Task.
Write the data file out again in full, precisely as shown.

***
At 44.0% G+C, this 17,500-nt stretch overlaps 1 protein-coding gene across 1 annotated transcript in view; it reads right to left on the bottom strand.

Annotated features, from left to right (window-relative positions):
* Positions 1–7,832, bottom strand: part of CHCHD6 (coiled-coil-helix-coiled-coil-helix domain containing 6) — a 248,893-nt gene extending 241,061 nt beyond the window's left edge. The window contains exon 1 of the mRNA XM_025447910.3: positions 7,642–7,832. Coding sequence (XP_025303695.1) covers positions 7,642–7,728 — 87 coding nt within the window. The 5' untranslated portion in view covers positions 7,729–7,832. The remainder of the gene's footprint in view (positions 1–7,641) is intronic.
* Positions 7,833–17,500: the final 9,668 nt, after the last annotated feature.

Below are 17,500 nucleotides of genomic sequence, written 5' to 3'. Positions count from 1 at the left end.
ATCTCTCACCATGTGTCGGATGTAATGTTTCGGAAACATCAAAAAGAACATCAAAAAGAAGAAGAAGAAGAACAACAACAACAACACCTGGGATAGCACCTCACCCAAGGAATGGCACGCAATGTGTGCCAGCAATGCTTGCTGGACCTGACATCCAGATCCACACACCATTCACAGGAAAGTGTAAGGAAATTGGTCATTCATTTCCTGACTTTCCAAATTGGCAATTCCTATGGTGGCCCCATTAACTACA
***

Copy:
At 44.0% G+C, this 17,500-nt stretch overlaps 1 protein-coding gene across 1 annotated transcript in view; it reads right to left on the bottom strand.

Annotated features, from left to right (window-relative positions):
* Positions 1–7,832, bottom strand: part of CHCHD6 (coiled-coil-helix-coiled-coil-helix domain containing 6) — a 248,893-nt gene extending 241,061 nt beyond the window's left edge. The window contains exon 1 of the mRNA XM_025447910.3: positions 7,642–7,832. Coding sequence (XP_025303695.1) covers positions 7,642–7,728 — 87 coding nt within the window. The 5' untranslated portion in view covers positions 7,729–7,832. The remainder of the gene's footprint in view (positions 1–7,641) is intronic.
* Positions 7,833–17,500: the final 9,668 nt, after the last annotated feature.

Below are 17,500 nucleotides of genomic sequence, written 5' to 3'. Positions count from 1 at the left end.
ATCTCTCACCATGTGTCGGATGTAATGTTTCGGAAACATCAAAAAGAACATCAAAAAGAAGAAGAAGAAGAACAACAACAACAACACCTGGGATAGCACCTCACCCAAGGAATGGCACGCAATGTGTGCCAGCAATGCTTGCTGGACCTGACATCCAGATCCACACACCATTCACAGGAAAGTGTAAGGAAATTGGTCATTCATTTCCTGACTTTCCAAATTGGCAATTCCTATGGTGGCCCCATTAACTACA